Joyce, 50, whose National Party rules alongside Turnbull's Liberals, admitted last week to having an affair with his 33-year-old media adviser, who is pregnant with their child.
Turnbull on Thursday harshly admonished Joyce for making a "shocking error of judgement" for the affair and said he had created a "world of woe" for his wife, four daughters and lover Vikki Campion.
Turnbull, head of the Liberal Party, acknowledged that he was powerless to remove Joyce, who holds the deputy position as leader of smaller National Party on which he relies to govern.
He instead announced that a formal ban on sexual relations between cabinet members and their staff would be added to the ministerial code of conduct.
Joyce hit back in a defiant press conference in Canberra Friday, refusing to resign and accusing Turnbull of interfering with internal National Party affairs. He blasted the PM's comments as "inept", "unnecessary" and causing "further harm".
"I don't believe people should be resigning in any job over personal issues," Joyce added.
"In any workplace in Australia, when personal issues become the determination of a job, then I think we've moved to a very sad place," he said.
He also batted away revelations he accepted a rent-free apartment from a millionaire after his marriage collapsed, saying the accommodation was just a gesture of support from a friend.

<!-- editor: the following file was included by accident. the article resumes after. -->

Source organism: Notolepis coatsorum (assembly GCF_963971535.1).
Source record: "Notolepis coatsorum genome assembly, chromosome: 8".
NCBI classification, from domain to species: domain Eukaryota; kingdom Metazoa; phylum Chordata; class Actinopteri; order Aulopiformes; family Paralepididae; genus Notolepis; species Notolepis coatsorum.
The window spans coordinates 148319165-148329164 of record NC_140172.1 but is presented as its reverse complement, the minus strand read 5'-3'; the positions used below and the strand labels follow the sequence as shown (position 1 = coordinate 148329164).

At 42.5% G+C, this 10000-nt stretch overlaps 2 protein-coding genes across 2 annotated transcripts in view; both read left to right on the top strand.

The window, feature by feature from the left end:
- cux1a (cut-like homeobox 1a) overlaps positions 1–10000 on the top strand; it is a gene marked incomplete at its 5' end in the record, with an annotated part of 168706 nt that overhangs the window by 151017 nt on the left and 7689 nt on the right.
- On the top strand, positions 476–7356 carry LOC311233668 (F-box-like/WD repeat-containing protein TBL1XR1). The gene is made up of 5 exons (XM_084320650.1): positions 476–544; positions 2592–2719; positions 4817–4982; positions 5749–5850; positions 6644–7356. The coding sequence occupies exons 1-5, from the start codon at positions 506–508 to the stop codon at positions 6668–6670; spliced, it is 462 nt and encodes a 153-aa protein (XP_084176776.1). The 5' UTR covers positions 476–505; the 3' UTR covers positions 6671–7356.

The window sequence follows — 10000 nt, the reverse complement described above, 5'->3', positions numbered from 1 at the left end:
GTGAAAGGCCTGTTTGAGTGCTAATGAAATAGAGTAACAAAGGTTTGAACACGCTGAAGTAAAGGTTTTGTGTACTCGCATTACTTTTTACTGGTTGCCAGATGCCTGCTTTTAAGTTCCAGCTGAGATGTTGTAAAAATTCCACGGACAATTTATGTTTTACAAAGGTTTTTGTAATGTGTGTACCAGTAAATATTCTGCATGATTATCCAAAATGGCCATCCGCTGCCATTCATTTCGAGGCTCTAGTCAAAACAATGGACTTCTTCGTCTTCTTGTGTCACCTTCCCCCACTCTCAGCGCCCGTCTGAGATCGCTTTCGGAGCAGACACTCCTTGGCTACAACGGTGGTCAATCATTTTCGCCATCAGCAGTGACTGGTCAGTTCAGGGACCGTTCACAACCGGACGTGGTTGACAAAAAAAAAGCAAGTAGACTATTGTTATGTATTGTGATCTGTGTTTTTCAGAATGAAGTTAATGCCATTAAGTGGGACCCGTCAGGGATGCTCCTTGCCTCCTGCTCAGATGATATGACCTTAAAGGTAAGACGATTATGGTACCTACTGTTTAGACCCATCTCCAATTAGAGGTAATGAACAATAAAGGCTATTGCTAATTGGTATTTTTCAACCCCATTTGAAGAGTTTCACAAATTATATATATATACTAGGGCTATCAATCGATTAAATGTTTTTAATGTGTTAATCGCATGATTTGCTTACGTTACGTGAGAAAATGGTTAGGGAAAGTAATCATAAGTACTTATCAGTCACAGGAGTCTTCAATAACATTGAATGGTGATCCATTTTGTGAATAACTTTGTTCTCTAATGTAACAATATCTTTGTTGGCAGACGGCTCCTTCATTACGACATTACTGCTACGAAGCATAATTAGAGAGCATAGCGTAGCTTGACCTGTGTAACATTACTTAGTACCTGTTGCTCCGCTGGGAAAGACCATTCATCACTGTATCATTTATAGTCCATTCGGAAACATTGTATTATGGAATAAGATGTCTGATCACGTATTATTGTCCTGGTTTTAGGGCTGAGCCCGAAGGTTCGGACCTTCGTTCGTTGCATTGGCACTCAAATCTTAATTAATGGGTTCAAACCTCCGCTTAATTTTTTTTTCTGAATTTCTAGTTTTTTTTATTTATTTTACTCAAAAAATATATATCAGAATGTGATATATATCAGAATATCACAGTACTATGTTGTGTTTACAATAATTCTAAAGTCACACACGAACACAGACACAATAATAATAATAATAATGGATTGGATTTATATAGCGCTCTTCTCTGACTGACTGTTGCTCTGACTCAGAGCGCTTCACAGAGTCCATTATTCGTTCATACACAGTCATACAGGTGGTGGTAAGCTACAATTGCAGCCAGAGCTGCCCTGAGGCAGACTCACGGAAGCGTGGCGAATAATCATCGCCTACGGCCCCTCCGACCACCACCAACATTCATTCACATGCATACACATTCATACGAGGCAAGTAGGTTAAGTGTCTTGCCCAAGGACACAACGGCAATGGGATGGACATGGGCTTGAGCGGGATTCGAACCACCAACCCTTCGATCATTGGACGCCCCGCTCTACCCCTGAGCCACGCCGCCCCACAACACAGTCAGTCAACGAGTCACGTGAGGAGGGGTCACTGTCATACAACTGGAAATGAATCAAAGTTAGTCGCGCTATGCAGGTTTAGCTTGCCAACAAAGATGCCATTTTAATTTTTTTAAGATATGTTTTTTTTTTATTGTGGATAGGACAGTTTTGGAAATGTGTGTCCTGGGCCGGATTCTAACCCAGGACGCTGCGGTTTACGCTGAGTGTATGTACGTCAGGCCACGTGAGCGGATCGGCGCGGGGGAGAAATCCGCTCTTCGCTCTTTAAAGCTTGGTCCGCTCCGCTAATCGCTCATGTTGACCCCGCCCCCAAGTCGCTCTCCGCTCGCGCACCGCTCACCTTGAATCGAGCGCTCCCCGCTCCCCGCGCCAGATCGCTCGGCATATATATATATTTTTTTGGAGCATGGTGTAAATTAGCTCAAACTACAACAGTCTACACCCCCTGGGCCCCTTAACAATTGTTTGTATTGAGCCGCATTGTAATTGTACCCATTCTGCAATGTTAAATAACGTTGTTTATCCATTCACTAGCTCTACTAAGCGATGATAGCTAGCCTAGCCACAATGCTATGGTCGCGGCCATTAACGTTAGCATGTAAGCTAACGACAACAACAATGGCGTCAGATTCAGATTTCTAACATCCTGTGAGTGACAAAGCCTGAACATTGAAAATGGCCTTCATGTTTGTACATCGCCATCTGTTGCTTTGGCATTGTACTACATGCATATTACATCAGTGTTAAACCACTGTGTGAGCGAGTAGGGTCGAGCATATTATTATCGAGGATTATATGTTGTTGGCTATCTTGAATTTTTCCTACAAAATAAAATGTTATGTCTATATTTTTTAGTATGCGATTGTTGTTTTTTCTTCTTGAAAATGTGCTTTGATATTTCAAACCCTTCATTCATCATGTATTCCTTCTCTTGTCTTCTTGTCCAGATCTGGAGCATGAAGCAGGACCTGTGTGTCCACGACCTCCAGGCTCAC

But it has also highlighted the perilous state of the coalition government, which just a few months ago survived a crisis over lawmakers' dual citizenship that threatened its wafer-thin parliamentary majority.
The Labor opposition has capitalised on the ructions, with leader Bill Shorten on Friday calling for Turnbull to sack Joyce.
"This government is in crisis. It is a full-blown political crisis," Shorten told reporters, adding that the spat showed neither man was "fit for the high office they currently hold".
The citizenship crisis had capped a decade of turmoil for Australian politics that saw a revolving door of prime ministers.
Labor's Kevin Rudd, who came to power in 2007, was ousted as prime minister by his deputy Julia Gillard, before snatching back the top job in 2013.
He lost the national election in the same year to the Liberals' Tony Abbott, who was then deposed by rival Turnbull in 2015.
(This story has not been edited by NDTV staff and is auto-generated from a syndicated feed.)